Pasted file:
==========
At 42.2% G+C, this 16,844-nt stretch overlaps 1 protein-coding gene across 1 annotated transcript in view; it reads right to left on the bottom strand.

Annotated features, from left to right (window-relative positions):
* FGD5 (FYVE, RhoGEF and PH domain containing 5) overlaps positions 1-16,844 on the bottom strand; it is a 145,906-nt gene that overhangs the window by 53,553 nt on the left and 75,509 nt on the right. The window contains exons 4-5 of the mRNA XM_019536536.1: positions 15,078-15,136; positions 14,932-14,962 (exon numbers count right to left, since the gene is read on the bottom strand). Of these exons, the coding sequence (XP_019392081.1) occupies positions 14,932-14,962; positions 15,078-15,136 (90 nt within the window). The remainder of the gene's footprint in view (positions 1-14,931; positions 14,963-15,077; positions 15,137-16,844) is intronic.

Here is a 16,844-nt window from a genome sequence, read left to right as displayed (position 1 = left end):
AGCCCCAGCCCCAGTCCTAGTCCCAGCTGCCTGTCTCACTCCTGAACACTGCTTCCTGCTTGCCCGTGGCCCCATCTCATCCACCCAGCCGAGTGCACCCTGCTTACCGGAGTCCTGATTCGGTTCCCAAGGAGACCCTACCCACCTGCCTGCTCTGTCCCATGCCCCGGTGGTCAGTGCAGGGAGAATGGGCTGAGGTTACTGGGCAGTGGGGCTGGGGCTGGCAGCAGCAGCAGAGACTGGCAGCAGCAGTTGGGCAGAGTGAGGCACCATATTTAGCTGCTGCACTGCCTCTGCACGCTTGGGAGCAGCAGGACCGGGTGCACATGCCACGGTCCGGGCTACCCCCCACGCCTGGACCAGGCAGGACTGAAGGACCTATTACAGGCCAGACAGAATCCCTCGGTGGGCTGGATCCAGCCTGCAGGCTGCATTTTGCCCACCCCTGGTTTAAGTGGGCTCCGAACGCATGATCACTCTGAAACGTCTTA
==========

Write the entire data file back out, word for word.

At 42.2% G+C, this 16,844-nt stretch overlaps 1 protein-coding gene across 1 annotated transcript in view; it reads right to left on the bottom strand.

Annotated features, from left to right (window-relative positions):
* FGD5 (FYVE, RhoGEF and PH domain containing 5) overlaps positions 1-16,844 on the bottom strand; it is a 145,906-nt gene that overhangs the window by 53,553 nt on the left and 75,509 nt on the right. The window contains exons 4-5 of the mRNA XM_019536536.1: positions 15,078-15,136; positions 14,932-14,962 (exon numbers count right to left, since the gene is read on the bottom strand). Of these exons, the coding sequence (XP_019392081.1) occupies positions 14,932-14,962; positions 15,078-15,136 (90 nt within the window). The remainder of the gene's footprint in view (positions 1-14,931; positions 14,963-15,077; positions 15,137-16,844) is intronic.

Here is a 16,844-nt window from a genome sequence, read left to right as displayed (position 1 = left end):
AGCCCCAGCCCCAGTCCTAGTCCCAGCTGCCTGTCTCACTCCTGAACACTGCTTCCTGCTTGCCCGTGGCCCCATCTCATCCACCCAGCCGAGTGCACCCTGCTTACCGGAGTCCTGATTCGGTTCCCAAGGAGACCCTACCCACCTGCCTGCTCTGTCCCATGCCCCGGTGGTCAGTGCAGGGAGAATGGGCTGAGGTTACTGGGCAGTGGGGCTGGGGCTGGCAGCAGCAGCAGAGACTGGCAGCAGCAGTTGGGCAGAGTGAGGCACCATATTTAGCTGCTGCACTGCCTCTGCACGCTTGGGAGCAGCAGGACCGGGTGCACATGCCACGGTCCGGGCTACCCCCCACGCCTGGACCAGGCAGGACTGAAGGACCTATTACAGGCCAGACAGAATCCCTCGGTGGGCTGGATCCAGCCTGCAGGCTGCATTTTGCCCACCCCTGGTTTAAGTGGGCTCCGAACGCATGATCACTCTGAAACGTCTTA